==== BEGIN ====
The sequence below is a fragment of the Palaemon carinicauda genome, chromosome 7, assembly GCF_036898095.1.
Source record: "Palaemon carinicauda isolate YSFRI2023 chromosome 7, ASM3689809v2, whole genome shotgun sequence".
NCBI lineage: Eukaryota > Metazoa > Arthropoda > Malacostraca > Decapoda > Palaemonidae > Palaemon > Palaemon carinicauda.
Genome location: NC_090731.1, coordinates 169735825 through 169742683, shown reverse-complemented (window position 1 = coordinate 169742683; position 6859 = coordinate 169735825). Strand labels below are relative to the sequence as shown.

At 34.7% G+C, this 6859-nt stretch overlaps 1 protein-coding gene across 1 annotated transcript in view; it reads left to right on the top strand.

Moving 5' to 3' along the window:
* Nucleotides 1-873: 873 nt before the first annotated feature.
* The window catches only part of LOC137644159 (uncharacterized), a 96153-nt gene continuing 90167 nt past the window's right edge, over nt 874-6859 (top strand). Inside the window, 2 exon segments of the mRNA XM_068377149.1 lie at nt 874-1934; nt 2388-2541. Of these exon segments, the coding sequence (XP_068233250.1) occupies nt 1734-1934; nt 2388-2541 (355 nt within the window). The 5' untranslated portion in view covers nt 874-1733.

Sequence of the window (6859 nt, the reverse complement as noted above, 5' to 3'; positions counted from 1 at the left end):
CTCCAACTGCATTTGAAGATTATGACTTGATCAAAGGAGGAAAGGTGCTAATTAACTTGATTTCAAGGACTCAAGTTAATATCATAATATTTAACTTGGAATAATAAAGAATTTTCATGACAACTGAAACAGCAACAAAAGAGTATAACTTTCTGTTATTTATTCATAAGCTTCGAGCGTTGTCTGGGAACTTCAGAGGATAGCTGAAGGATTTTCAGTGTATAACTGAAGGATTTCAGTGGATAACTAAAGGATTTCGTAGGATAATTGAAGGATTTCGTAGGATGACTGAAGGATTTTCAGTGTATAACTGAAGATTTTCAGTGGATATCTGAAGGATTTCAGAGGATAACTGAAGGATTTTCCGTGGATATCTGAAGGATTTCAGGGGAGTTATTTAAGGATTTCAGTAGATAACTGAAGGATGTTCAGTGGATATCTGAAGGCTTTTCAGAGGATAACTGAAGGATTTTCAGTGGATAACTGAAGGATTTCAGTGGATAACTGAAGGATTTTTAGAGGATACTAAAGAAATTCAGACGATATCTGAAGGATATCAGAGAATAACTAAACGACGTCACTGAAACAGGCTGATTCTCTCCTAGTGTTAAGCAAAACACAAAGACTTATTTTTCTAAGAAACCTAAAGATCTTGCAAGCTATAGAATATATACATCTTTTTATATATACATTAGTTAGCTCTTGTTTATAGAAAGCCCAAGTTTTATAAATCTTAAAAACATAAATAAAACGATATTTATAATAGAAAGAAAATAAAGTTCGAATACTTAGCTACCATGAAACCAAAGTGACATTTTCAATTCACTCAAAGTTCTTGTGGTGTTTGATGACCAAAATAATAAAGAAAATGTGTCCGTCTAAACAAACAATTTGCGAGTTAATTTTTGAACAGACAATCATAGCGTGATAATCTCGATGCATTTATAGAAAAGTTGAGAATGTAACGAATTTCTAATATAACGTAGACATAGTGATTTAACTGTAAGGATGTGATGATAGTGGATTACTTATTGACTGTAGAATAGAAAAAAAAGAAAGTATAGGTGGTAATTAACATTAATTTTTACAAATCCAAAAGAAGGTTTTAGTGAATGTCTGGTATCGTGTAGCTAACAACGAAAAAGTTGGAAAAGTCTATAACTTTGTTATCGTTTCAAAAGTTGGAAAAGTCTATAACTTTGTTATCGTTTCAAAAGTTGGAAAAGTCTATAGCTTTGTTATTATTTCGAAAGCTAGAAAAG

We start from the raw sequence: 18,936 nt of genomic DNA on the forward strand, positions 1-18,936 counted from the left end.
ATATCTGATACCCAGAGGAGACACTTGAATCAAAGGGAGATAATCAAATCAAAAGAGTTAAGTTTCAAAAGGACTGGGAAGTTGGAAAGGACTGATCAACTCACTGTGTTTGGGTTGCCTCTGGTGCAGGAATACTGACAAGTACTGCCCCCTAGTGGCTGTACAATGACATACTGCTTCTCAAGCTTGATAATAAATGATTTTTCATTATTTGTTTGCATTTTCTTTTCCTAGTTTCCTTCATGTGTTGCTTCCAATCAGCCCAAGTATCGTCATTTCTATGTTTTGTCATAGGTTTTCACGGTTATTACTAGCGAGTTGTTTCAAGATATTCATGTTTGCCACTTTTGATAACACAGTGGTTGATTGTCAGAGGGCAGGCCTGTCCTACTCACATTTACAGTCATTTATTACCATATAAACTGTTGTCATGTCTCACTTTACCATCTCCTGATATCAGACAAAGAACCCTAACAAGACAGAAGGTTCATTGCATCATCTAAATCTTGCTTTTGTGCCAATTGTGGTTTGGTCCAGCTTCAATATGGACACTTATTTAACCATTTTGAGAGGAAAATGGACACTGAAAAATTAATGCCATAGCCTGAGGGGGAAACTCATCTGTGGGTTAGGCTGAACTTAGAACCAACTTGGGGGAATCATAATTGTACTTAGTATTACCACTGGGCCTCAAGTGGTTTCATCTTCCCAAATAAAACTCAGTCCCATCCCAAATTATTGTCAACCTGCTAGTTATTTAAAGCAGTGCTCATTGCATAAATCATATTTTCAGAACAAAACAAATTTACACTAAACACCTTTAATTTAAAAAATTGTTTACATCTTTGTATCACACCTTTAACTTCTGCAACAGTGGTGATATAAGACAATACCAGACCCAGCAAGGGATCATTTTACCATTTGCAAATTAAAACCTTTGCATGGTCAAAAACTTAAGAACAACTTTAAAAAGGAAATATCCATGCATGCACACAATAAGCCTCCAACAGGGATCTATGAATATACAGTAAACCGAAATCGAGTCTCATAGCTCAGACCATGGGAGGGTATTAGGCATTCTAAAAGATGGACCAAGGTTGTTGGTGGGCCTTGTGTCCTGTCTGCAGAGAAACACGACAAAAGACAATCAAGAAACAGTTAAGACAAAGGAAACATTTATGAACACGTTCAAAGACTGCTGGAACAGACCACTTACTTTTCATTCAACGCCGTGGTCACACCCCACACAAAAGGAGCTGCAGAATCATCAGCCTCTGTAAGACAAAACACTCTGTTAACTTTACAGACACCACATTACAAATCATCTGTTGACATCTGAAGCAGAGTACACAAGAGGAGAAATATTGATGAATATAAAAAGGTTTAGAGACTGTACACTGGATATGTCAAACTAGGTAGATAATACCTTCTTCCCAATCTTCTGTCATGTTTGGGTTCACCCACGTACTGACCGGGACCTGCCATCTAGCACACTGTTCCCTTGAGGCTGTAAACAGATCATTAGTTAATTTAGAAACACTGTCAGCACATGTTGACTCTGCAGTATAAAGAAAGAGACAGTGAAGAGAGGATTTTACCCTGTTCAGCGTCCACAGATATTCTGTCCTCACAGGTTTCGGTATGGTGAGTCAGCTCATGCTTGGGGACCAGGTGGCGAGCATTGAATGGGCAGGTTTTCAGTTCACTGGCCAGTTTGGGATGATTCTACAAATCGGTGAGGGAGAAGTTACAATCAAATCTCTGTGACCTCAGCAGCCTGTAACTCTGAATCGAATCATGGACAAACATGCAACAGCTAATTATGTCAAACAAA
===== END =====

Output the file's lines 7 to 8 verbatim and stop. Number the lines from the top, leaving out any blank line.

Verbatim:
* Nucleotides 1-873: 873 nt before the first annotated feature.
* The window catches only part of LOC137644159 (uncharacterized), a 96153-nt gene continuing 90167 nt past the window's right edge, over nt 874-6859 (top strand). Inside the window, 2 exon segments of the mRNA XM_068377149.1 lie at nt 874-1934; nt 2388-2541. Of these exon segments, the coding sequence (XP_068233250.1) occupies nt 1734-1934; nt 2388-2541 (355 nt within the window). The 5' untranslated portion in view covers nt 874-1733.